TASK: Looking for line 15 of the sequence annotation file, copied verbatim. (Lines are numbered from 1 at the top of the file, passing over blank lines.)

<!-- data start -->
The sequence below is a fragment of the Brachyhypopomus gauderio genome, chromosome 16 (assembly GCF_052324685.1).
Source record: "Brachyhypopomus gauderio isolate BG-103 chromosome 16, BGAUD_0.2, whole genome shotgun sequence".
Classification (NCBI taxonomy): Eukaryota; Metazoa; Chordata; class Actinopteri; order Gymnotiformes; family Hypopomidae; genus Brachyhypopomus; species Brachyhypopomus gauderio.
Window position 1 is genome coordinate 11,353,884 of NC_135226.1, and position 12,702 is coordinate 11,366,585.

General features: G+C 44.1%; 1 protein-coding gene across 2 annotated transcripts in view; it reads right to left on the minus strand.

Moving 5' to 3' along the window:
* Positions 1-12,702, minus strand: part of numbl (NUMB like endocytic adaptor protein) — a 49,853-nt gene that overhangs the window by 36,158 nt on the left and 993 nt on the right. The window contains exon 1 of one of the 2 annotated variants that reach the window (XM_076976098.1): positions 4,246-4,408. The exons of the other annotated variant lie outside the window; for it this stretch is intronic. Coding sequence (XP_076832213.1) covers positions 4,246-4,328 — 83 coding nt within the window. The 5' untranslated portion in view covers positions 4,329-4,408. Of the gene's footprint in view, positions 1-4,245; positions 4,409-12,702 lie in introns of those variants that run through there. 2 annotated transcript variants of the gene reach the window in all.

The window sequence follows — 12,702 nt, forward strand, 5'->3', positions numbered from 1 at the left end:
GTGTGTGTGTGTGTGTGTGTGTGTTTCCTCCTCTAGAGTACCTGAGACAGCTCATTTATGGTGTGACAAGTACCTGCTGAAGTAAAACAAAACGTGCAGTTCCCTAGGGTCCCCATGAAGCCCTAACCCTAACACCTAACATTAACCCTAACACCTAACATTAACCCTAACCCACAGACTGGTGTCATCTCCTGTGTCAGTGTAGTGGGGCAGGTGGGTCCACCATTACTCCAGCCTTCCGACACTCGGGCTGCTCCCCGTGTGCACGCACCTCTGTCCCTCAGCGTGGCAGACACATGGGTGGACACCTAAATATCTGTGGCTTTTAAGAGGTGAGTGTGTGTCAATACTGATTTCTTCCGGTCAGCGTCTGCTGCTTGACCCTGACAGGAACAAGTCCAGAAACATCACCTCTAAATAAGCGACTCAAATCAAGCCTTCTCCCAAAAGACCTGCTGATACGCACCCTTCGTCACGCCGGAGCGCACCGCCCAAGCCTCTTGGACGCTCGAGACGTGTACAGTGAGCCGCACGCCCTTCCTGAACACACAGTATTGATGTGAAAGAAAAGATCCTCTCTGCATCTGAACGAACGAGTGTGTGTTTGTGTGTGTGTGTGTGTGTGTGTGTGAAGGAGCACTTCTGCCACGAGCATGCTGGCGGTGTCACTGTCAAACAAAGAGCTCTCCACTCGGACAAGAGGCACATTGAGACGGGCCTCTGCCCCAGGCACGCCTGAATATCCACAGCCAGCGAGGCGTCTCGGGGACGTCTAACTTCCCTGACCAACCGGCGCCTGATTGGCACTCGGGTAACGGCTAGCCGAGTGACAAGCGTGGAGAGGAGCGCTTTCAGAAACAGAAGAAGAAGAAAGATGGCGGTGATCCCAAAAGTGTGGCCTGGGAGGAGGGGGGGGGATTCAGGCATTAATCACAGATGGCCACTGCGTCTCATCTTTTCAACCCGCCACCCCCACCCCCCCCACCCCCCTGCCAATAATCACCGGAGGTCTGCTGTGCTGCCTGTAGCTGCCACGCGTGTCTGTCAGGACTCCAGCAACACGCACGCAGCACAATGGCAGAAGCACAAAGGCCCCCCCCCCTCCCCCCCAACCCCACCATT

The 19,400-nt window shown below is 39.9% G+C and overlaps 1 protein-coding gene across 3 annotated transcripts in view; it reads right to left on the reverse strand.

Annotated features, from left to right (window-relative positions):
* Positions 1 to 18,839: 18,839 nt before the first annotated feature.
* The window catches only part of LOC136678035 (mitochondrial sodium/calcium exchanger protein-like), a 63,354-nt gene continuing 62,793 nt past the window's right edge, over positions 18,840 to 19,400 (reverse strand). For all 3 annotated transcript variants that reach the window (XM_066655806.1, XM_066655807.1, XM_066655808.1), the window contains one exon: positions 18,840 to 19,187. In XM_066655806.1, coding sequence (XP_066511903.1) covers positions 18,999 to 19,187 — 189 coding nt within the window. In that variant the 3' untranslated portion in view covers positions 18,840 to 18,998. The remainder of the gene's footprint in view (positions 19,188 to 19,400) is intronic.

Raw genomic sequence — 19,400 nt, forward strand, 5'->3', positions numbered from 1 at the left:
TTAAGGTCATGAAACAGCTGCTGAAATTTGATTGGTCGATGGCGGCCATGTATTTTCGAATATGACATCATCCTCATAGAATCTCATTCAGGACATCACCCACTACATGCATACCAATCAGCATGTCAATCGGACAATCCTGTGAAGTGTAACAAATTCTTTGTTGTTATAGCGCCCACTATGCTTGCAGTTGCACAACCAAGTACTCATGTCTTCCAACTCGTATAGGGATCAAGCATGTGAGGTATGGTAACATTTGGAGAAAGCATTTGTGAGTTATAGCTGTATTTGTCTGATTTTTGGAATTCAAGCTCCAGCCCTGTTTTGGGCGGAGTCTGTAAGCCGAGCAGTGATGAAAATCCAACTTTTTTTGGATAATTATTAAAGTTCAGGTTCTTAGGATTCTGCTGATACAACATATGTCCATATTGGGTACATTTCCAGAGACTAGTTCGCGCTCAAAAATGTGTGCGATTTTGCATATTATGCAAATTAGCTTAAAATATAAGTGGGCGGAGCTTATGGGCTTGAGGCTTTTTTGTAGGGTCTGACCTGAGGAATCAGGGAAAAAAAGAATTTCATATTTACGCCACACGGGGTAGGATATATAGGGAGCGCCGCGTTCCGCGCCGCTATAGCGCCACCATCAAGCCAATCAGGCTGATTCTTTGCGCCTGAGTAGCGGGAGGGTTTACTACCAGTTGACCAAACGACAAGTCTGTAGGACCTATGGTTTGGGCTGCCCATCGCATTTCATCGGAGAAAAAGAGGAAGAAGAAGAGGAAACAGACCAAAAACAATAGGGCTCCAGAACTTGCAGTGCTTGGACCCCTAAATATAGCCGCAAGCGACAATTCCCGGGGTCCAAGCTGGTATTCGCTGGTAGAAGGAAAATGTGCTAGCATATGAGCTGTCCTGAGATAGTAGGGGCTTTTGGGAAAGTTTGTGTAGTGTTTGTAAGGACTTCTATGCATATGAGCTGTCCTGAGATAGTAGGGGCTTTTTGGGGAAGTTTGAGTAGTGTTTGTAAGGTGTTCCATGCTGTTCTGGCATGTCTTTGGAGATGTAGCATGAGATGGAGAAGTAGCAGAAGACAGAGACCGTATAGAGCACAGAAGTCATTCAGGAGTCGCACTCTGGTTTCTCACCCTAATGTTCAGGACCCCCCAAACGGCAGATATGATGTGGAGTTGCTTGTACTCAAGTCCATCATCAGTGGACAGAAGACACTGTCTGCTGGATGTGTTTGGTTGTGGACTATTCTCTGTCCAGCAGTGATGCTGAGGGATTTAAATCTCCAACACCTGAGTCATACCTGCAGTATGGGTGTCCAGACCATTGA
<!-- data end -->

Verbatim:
TTAAGGTCATGAAACAGCTGCTGAAATTTGATTGGTCGATGGCGGCCATGTATTTTCGAATATGACATCATCCTCATAGAATCTCATTCAGGACATCACCCACTACATGCATACCAATCAGCATGTCAATCGGACAATCCTGTGAAGTGTAACAAATTCTTTGTTGTTATAGCGCCCACTATGCTTGCAGTTGCACAACCAAGTACTCATGTCTTCCAACTCGTATAGGGATCAAGCATGTGAGGTATGGTAACATTTGGAGAAAGCATTTGTGAGTTATAGCTGTATTTGTCTGATTTTTGGAATTCAAGCTCCAGCCCTGTTTTGGGCGGAGTCTGTAAGCCGAGCAGTGATGAAAATCCAACTTTTTTTGGATAATTATTAAAGTTCAGGTTCTTAGGATTCTGCTGATACAACATATGTCCATATTGGGTACATTTCCAGAGACTAGTTCGCGCTCAAAAATGTGTGCGATTTTGCATATTATGCAAATTAGCTTAAAATATAAGTGGGCGGAGCTTATGGGCTTGAGGCTTTTTTGTAGGGTCTGACCTGAGGAATCAGGGAAAAAAAGAATTTCATATTTACGCCACACGGGGTAGGATATATAGGGAGCGCCGCGTTCCGCGCCGCTATAGCGCCACCATCAAGCCAATCAGGCTGATTCTTTGCGCCTGAGTAGCGGGAGGGTTTACTACCAGTTGACCAAACGACAAGTCTGTAGGACCTATGGTTTGGGCTGCCCATCGCATTTCATCGGAGAAAAAGAGGAAGAAGAAGAGGAAACAGACCAAAAACAATAGGGCTCCAGAACTTGCAGTGCTTGGACCCCTAAATATAGCCGCAAGCGACAATTCCCGGGGTCCAAGCTGGTATTCGCTGGTAGAAGGAAAATGTGCTAGCATATGAGCTGTCCTGAGATAGTAGGGGCTTTTGGGAAAGTTTGTGTAGTGTTTGTAAGGACTTCTATGCATATGAGCTGTCCTGAGATAGTAGGGGCTTTTTGGGGAAGTTTGAGTAGTGTTTGTAAGGTGTTCCATGCTGTTCTGGCATGTCTTTGGAGATGTAGCATGAGATGGAGAAGTAGCAGAAGACAGAGACCGTATAGAGCACAGAAGTCATTCAGGAGTCGCACTCTGGTTTCTCACCCTAATGTTCAGGACCCCCCAAACGGCAGATATGATGTGGAGTTGCTTGTACTCAAGTCCATCATCAGTGGACAGAAGACACTGTCTGCTGGATGTGTTTGGTTGTGGACTATTCTCTGTCCAGCAGTGATGCTGAGGGATTTAAATCTCCAACACCTGAGTCATACCTGCAGTATGGGTGTCCAGACCATTGA